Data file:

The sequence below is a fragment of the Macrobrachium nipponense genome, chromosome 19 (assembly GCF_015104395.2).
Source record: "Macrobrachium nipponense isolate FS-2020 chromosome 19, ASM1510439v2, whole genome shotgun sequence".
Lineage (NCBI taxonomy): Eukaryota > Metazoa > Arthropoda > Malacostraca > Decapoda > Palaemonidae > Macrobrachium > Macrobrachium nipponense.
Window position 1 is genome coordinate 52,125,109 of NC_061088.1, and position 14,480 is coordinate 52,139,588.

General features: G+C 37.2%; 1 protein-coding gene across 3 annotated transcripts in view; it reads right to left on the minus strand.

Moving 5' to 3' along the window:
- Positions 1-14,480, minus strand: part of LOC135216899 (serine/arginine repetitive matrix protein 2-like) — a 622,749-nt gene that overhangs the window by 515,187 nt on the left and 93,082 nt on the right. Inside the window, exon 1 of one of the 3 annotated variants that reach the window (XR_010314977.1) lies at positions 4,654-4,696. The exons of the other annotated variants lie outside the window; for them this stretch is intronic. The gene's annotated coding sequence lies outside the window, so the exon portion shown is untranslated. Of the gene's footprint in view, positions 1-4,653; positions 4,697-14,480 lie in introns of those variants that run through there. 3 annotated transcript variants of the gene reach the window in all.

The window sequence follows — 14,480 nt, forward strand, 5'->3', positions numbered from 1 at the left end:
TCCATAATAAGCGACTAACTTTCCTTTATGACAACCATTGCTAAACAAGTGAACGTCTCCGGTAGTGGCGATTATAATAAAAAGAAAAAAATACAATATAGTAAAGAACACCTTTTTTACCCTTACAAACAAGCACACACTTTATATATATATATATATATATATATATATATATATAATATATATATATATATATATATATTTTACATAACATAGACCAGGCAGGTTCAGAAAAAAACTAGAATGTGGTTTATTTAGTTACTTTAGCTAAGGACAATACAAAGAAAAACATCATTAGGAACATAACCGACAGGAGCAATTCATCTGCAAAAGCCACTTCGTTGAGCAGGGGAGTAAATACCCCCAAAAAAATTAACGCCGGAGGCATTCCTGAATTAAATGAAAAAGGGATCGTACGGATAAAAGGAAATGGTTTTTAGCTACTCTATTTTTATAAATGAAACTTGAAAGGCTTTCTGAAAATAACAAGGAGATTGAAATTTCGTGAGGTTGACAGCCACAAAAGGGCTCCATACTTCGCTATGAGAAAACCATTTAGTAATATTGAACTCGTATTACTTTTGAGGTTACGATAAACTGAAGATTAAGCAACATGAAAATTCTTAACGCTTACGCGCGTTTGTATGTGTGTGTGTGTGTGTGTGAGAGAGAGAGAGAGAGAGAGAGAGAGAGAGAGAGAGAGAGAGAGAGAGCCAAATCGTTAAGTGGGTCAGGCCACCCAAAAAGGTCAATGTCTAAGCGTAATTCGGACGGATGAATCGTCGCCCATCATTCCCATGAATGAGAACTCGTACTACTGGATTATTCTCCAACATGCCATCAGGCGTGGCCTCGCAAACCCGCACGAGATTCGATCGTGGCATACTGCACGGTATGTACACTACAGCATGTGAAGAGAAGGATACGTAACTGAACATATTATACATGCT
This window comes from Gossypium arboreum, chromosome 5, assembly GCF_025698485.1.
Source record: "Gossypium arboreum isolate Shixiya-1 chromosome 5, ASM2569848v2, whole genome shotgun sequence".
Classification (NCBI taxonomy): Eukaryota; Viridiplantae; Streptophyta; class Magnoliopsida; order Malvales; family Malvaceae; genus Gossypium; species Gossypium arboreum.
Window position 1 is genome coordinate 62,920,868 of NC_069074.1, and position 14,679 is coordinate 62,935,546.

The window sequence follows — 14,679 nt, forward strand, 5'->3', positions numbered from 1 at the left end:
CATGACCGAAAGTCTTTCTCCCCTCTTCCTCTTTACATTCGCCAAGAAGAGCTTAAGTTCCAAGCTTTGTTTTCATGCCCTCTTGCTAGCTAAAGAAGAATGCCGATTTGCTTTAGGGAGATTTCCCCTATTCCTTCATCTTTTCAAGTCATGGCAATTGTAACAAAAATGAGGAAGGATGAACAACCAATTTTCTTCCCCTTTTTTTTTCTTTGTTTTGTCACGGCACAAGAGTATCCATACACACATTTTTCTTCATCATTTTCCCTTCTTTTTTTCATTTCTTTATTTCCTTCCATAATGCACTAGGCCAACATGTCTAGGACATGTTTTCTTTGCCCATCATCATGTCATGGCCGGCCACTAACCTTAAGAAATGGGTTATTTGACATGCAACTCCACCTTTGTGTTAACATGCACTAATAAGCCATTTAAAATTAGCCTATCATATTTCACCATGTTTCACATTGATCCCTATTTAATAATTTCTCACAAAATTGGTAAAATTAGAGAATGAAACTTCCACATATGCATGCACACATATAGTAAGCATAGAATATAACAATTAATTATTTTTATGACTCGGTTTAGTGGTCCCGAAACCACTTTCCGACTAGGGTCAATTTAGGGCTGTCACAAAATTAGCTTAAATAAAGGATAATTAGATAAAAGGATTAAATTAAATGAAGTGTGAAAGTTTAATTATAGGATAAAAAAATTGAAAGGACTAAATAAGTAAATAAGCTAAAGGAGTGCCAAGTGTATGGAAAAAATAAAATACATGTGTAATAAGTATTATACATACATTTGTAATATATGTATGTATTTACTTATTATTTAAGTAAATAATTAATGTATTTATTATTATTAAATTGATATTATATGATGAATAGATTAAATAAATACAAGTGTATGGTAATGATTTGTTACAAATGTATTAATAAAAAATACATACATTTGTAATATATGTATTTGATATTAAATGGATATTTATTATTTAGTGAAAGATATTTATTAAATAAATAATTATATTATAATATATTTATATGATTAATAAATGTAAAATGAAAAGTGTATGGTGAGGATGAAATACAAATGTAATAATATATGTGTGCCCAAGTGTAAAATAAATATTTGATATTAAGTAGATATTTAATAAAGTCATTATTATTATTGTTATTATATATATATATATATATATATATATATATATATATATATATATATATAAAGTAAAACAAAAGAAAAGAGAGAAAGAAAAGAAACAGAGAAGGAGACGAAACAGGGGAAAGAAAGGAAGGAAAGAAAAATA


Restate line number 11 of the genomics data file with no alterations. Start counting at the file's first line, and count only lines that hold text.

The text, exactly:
Source record: "Gossypium arboreum isolate Shixiya-1 chromosome 5, ASM2569848v2, whole genome shotgun sequence".